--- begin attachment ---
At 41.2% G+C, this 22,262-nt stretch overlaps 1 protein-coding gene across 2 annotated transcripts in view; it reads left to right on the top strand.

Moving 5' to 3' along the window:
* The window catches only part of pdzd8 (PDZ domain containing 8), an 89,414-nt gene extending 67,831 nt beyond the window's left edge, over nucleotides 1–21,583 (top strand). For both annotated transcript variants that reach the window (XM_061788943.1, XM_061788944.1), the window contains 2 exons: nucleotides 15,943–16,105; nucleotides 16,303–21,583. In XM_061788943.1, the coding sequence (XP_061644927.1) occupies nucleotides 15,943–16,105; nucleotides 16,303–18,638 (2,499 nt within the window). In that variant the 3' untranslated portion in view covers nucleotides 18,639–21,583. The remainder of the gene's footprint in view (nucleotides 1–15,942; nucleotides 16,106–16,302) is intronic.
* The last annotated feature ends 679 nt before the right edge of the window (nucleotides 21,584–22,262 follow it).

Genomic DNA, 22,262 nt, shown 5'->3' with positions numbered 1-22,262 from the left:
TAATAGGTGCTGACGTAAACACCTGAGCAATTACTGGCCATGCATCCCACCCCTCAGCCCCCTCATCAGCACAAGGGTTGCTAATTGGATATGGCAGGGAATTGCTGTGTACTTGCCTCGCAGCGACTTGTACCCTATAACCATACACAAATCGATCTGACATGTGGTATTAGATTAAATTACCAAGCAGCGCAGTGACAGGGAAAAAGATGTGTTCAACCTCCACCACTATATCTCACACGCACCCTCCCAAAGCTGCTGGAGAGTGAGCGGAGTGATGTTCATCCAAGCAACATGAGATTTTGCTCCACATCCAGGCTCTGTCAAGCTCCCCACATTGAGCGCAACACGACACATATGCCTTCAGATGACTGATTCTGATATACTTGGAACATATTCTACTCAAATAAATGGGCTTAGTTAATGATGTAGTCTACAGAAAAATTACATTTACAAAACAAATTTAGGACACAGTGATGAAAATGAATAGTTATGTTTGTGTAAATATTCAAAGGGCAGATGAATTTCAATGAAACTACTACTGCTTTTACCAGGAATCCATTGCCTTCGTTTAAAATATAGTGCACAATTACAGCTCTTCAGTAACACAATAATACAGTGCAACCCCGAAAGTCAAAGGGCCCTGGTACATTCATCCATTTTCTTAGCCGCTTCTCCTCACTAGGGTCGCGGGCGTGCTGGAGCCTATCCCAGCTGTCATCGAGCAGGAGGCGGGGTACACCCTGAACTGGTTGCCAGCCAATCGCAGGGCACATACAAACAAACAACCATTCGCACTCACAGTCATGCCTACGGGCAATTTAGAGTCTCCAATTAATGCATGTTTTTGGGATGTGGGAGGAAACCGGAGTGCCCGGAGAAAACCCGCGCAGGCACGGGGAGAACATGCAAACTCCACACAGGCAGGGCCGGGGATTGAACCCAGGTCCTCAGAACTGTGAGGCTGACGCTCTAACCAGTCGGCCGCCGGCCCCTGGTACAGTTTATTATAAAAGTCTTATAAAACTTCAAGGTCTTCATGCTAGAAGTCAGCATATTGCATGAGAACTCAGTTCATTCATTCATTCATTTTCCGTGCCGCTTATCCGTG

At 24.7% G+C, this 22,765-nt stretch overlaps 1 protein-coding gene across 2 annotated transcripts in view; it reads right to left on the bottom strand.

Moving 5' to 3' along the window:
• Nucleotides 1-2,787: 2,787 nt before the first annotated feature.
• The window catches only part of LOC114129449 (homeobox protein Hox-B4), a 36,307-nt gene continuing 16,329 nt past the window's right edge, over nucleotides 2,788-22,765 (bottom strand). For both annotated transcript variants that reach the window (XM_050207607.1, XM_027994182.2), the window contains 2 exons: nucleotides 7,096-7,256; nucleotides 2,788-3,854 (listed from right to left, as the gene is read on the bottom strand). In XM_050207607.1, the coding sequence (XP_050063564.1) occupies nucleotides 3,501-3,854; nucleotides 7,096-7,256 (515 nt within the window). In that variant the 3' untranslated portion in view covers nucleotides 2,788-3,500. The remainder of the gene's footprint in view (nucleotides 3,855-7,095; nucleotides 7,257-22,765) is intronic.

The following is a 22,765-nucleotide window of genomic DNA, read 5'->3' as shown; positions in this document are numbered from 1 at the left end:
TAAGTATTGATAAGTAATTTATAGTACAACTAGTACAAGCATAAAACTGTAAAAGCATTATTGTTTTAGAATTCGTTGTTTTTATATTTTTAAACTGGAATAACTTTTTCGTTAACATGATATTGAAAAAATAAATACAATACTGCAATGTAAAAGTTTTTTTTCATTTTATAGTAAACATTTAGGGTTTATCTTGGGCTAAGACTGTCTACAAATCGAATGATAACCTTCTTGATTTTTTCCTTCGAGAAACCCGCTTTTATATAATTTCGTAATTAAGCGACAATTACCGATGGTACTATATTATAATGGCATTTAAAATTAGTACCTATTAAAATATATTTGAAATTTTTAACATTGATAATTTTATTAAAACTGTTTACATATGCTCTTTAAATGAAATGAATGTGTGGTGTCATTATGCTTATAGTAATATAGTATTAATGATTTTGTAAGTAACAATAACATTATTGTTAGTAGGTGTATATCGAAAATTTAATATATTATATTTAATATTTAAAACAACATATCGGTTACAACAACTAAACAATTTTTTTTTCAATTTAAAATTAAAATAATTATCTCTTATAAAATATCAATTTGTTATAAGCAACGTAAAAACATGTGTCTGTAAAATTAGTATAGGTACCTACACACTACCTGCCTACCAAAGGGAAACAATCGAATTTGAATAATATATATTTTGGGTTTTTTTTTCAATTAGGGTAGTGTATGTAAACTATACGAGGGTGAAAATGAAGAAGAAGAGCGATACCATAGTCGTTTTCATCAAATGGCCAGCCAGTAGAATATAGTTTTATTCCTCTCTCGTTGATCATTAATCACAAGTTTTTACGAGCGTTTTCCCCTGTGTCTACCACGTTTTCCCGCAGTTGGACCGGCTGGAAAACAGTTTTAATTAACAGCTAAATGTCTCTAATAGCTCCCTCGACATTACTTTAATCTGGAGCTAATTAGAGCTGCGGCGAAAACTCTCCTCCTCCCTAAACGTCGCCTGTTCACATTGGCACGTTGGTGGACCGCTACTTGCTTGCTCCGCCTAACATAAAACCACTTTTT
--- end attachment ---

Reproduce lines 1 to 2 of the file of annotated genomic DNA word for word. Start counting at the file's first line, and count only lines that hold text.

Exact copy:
At 41.2% G+C, this 22,262-nt stretch overlaps 1 protein-coding gene across 2 annotated transcripts in view; it reads left to right on the top strand.

Moving 5' to 3' along the window: